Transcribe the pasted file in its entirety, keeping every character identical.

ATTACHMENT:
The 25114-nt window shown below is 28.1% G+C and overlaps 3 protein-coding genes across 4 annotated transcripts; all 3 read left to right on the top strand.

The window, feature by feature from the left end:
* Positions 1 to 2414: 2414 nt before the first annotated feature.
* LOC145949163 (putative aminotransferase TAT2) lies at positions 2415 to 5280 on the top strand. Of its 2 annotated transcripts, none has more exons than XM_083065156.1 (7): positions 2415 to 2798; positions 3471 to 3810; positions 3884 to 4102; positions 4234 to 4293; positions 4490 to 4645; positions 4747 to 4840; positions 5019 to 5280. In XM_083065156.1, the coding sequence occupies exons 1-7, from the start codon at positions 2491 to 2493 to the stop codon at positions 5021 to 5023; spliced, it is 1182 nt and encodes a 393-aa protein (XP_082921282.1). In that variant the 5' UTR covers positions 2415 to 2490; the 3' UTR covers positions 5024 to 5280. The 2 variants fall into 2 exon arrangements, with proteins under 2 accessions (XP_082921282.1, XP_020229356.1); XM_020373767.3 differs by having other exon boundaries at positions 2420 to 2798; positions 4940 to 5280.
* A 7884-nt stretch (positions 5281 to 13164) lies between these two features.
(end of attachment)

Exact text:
The 25114-nt window shown below is 28.1% G+C and overlaps 3 protein-coding genes across 4 annotated transcripts; all 3 read left to right on the top strand.

The window, feature by feature from the left end:
* Positions 1 to 2414: 2414 nt before the first annotated feature.
* LOC145949163 (putative aminotransferase TAT2) lies at positions 2415 to 5280 on the top strand. Of its 2 annotated transcripts, none has more exons than XM_083065156.1 (7): positions 2415 to 2798; positions 3471 to 3810; positions 3884 to 4102; positions 4234 to 4293; positions 4490 to 4645; positions 4747 to 4840; positions 5019 to 5280. In XM_083065156.1, the coding sequence occupies exons 1-7, from the start codon at positions 2491 to 2493 to the stop codon at positions 5021 to 5023; spliced, it is 1182 nt and encodes a 393-aa protein (XP_082921282.1). In that variant the 5' UTR covers positions 2415 to 2490; the 3' UTR covers positions 5024 to 5280. The 2 variants fall into 2 exon arrangements, with proteins under 2 accessions (XP_082921282.1, XP_020229356.1); XM_020373767.3 differs by having other exon boundaries at positions 2420 to 2798; positions 4940 to 5280.
* A 7884-nt stretch (positions 5281 to 13164) lies between these two features.